Small is Big: The Tiny-House Movement Creeps into Offices
People are increasingly choosing to simplify, live with less, and downsize. Just look at the decline of the McMansion and the rise of the tiny house movement, which has helped fight homelessness, compress cities, and cut the cost of vacations.
Now, that tiny thinking comes to office design.
Images of futuristic-looking “office pods” that tout the benefits of small offices, mostly for home-offices, fill Pinterest. A number of companies, including OfficePod, Orangebox, SnapCab, Poppin, Nookpods, Smart Garden Offices, and ThinkTank make various kinds of office pods. Some are funky outdoor home offices made from glass and shaped like spaceships. Others are designed for sound-proof seating inside large-open office environments.
One small startup, Coroflot, thought small for its ambitious first office. The firm, which runs an online design platform, enlisted Portland studio Los Osos to come up with a tiny 280-square-feet office on wheels. Built with a $40,000 budget, the modular office was designed for ultimate flexibility, with workstations, a meeting area for presentations, and even a little kitchenette, in one petite space.
The idea of less space, less waste, and less money makes sense for small, bootstrap startups, Los Osos principal Laurence Sarrazin told Fast Company. Says Sarrazin: “The money spent on the build-out isn’t permanently tied to the building or location. The space investment is mobile, liquid, in a way; it can go places, it can be sold if necessary.”
It’s also a wise strategy for companies trying to make the most of the space they have, rather than searching for bigger office digs. Unless a company leases from an agile office provider like Knotel, expanding office footprints involves millions of dollars and months of planning to find space, negotiate leases, sublease current property, move, build-out space, and redesign it for more workers.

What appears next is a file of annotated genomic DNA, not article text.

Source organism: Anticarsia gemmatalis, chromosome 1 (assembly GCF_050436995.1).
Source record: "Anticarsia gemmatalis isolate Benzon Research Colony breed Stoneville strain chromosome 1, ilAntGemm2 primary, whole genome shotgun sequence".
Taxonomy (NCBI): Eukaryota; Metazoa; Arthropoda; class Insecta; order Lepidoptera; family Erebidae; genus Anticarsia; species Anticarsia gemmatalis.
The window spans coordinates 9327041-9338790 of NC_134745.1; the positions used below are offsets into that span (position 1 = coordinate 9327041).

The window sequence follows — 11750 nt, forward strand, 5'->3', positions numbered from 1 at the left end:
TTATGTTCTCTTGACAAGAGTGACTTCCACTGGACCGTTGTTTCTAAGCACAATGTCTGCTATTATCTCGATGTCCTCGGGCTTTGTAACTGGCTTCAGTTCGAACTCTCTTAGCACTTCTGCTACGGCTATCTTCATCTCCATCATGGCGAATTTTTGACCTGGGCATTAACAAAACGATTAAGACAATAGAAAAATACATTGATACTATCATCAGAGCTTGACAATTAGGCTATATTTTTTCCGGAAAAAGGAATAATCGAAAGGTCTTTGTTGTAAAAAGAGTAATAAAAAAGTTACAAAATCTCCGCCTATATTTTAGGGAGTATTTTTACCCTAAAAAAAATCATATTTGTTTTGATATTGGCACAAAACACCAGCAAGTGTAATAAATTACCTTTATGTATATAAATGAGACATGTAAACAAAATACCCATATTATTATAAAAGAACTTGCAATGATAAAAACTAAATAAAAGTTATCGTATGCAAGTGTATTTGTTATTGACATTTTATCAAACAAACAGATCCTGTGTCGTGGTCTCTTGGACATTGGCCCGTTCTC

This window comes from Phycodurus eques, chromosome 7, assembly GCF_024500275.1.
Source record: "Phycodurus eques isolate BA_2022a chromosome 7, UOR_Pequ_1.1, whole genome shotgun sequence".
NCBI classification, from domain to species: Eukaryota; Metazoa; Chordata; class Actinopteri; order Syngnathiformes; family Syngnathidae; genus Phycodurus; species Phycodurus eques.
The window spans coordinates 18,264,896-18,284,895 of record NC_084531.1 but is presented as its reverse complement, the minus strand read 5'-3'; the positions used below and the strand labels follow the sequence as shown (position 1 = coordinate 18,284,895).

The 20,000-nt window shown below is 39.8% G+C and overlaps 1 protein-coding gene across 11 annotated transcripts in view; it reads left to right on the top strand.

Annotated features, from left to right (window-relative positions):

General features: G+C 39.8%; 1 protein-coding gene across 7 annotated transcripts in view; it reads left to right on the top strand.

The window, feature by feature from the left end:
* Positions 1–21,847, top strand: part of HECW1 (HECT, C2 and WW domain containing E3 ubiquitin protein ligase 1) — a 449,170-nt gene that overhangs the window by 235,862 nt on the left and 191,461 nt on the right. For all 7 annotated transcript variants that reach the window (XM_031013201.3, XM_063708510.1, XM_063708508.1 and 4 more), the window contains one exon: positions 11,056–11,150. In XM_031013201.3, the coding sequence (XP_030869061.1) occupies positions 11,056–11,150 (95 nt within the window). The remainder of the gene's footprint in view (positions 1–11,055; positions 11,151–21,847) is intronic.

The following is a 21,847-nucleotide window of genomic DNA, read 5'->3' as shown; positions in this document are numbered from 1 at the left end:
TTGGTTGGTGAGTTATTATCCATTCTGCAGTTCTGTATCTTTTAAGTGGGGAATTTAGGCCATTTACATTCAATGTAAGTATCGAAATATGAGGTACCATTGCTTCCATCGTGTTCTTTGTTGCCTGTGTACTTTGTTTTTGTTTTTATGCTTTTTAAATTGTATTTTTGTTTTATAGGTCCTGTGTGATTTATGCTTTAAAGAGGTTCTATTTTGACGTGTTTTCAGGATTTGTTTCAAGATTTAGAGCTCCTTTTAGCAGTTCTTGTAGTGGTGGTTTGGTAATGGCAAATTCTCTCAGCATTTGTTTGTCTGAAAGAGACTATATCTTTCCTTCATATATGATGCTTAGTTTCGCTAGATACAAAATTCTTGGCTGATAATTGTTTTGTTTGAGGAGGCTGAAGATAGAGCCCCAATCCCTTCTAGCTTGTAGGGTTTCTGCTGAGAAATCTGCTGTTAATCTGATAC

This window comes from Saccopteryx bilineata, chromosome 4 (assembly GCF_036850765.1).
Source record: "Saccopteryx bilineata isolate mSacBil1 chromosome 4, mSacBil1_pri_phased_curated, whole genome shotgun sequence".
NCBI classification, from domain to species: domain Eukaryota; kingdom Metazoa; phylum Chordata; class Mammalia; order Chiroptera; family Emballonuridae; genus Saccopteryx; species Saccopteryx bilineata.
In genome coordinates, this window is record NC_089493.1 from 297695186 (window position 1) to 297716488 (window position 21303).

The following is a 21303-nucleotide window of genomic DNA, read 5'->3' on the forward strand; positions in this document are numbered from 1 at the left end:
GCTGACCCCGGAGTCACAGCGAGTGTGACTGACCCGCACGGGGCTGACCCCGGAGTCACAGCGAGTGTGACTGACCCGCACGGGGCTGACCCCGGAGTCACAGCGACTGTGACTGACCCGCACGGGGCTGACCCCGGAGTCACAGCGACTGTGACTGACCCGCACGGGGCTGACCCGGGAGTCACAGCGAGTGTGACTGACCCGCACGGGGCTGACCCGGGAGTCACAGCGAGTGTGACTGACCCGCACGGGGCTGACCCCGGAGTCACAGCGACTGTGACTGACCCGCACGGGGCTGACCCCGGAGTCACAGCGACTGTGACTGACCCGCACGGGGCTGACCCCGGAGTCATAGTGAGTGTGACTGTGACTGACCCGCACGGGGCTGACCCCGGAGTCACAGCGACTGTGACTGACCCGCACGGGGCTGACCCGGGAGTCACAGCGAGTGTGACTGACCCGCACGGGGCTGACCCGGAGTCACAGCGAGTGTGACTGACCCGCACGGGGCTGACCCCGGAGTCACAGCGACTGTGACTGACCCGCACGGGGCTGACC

Plus, in the past, extra space — such as meeting spaces, lunch rooms, server rooms — often sat empty. Now, companies are finding that they can downsize their space, and use those extra amenities only when necessary, thanks to flexible office space. Real estate investment firm JLL estimates that by 2030, 30% of corporate office footprints will consist of flexible space, up from just 5% today.
To live with less space, some companies are playing with adopting unassigned seating amid today’s hyper-mobile and desk-less workforce. It makes sense: by 2020, IDC expects mobile workers will account for three-quarters of the total U.S. workforce.
And, as a result, the office space for them will shrink: At least 52% of corporate executives say they’ll implement some level of unassigned seating in the next three years, according to the CBRE’s 2018 Americas Occupier Survey. In a society where, traditionally, bigger is better and more is best, that shift will undoubtedly take more than a tiny-house-sized bit of adjustment.